First-hand account of life in a nuclear-testing zone Shocking details of the men's exposure to radiation When he was twenty-two, Michael Harris was drafted for a twenty-four month tour of duty. The first year was spent in the US, and the second at the Atomic Energy Commission's Pacific Proving Ground at Eniwetok. On a two-mile island with no ...
First-hand account of life in a nuclear-testing zone Shocking details of the men's exposure to radiation When he was twenty-two, Michael Harris was drafted for a twenty-four month tour of duty. The first year was spent in the US, and the second at the Atomic Energy Commission's Pacific Proving Ground at Eniwetok. On a two-mile island with no activities or specified duties, Harris needed to find a way to pass the time. So he began writing for The Atomic Times, the only Eniwetok newspaper, whose motto was, 'All the News That Fits, We Print'. He filed for the administrators, wrote to his girlfriend and joked with the memorable characters that populated the island. The only breaks in the routine were the atomic bomb tests, for which the men were grossly under-prepared. Without protection of any kind, they were told to simply close their eyes and turn away from the blast. The radiation took its toll: some of the men lost hair and grew weak; others went insane. For those who worked in the shadows of mushroom clouds, exposure to radiation was a daily matter of life and death. Harris reports everything that happened to him - radioactive rain, contaminated food, nuclear swims, and tragedy - with unforgettable imagery and insight into how isolation and isotopes change all men.
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Fine in Near Fine dust jacket. 0345481542. Fine hardback in a NF dust jacket. The rear of the dust jacket is a little rubbed with a few light surface scratches. No marks or notes.; 8.30 X 5.60 X 1.20 inches; 288 pages.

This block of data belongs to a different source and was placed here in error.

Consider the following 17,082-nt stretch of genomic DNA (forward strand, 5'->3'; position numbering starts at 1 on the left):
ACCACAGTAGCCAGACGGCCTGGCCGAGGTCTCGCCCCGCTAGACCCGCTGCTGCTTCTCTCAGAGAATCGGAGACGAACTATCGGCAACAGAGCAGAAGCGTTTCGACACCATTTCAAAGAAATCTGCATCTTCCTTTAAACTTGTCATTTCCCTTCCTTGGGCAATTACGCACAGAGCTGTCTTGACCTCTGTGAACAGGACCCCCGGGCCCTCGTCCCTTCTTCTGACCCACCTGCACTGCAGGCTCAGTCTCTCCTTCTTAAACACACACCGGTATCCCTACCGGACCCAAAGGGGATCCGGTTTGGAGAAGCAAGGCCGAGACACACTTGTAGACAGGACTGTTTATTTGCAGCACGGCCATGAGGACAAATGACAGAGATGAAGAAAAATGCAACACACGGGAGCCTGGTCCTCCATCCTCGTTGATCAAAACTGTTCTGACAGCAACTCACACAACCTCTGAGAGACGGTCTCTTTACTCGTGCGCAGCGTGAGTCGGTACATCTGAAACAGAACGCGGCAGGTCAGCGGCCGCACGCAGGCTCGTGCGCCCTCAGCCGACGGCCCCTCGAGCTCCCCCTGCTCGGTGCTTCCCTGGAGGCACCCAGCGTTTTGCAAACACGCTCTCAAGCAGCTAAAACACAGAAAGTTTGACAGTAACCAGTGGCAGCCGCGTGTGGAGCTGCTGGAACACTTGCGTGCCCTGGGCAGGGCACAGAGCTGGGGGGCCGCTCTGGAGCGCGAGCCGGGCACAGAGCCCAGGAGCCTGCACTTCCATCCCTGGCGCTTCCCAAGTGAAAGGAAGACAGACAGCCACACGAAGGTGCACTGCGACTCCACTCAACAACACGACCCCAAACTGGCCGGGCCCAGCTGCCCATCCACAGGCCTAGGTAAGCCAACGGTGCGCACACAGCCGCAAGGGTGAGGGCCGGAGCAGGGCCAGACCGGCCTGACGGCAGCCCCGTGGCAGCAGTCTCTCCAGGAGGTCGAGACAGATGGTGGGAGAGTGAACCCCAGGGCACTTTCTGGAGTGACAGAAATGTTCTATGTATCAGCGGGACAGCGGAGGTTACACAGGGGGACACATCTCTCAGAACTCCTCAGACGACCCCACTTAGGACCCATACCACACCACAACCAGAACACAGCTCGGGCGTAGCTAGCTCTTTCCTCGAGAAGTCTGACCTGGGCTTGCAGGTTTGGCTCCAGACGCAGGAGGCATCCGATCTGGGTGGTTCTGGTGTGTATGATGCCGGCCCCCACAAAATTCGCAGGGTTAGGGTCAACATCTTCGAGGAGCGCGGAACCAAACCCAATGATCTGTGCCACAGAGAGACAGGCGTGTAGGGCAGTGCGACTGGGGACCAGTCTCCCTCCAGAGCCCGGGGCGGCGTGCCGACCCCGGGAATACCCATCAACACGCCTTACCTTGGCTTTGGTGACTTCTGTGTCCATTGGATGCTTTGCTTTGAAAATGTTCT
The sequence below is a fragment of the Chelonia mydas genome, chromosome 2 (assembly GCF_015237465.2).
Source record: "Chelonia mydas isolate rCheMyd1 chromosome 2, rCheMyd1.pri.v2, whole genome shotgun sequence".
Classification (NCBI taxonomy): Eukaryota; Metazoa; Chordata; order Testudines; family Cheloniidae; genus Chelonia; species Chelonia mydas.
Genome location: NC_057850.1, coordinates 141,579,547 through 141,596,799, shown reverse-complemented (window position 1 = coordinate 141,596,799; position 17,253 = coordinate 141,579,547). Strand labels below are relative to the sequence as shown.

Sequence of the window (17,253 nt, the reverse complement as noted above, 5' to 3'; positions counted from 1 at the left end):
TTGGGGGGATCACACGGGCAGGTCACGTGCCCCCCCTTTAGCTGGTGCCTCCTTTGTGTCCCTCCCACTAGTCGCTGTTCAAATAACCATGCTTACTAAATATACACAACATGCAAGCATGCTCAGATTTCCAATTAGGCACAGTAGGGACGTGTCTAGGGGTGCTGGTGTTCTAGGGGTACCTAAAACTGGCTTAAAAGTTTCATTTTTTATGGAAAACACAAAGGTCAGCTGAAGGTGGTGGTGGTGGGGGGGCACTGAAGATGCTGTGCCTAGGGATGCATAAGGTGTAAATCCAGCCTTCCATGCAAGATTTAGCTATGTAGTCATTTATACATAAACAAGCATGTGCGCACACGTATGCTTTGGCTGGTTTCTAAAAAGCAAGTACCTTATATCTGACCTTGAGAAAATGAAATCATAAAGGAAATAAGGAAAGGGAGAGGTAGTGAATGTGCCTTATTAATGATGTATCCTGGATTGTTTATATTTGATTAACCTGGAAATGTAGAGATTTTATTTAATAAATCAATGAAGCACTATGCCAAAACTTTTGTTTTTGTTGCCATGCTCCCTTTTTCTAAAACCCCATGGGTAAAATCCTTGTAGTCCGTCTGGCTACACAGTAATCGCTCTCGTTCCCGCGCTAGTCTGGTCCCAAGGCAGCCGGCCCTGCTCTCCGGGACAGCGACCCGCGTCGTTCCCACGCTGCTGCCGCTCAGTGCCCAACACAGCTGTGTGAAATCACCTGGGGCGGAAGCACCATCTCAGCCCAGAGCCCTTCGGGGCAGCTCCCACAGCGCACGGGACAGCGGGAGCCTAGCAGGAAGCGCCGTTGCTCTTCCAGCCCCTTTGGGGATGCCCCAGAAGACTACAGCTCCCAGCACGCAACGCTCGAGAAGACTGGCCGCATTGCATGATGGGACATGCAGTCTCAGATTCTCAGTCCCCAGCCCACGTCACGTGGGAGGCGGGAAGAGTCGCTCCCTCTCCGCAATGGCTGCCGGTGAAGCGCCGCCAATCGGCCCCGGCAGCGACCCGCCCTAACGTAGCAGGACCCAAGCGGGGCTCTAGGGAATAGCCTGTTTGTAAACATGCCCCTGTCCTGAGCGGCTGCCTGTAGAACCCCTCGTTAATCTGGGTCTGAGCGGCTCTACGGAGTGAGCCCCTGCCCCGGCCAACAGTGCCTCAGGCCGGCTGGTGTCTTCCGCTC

In 1980 ,prefatory to an upcoming shipboard tour, I attended a US Navy damage control school in Norfolk, VA. The centerpiece of the school curriculum on NBC warfare (Nuclear, Biological, Chemical) was a tired and discredited 1950's vintage movie put out by the AEC (Atomic Energy Commission) called "The Atomic Cafe". It showed actual film footage of sailors jumping into Pacific atoll bomb craters 72 hours after the test "shot", and the narrator in the segment (and throughout the film) spoke in soothing tones about the overrated dangers of residual nuclear radiation, and espoused the government position that nuclear warfare was pretty much like any other warfare except the strength of the detonations were magnitudes larger. In that class there were 4 of us "Mustangs" (direct commission officers selected from enlisted ) and about 20 very young first tour personnel. The four of us were incredulous that--with 30 years of scientific evidence to the contrary--the Navy/DoD would still attempt to allay fears of nuclear conflict with such blatant propaganda. It turns out that the propaganda started just as soon as did the atomic age. "The Atomic Times" is a superb, candid, and graphic narrative of a "test subject" who survived what is now regarded by most knowledgeable military veterans as one of the greatest breaches of trust between the men who served and the government they were sworn to serve. It is for the most part, a fast paced and well written text that traces Mr. Harris's physical and psychological evolution from the day of his arrival on Eniwetok , through several nuclear shots conducted on that island, to his present day thoughts and conclusions. For those of us who gladly followed in military service after those years, it is a sobering memoir that calls into question whether the military careers we pursued when we were "10 feet tall and bulletproof" (and woefully innocent) were simply unappreciated offerings to a deceitful government.
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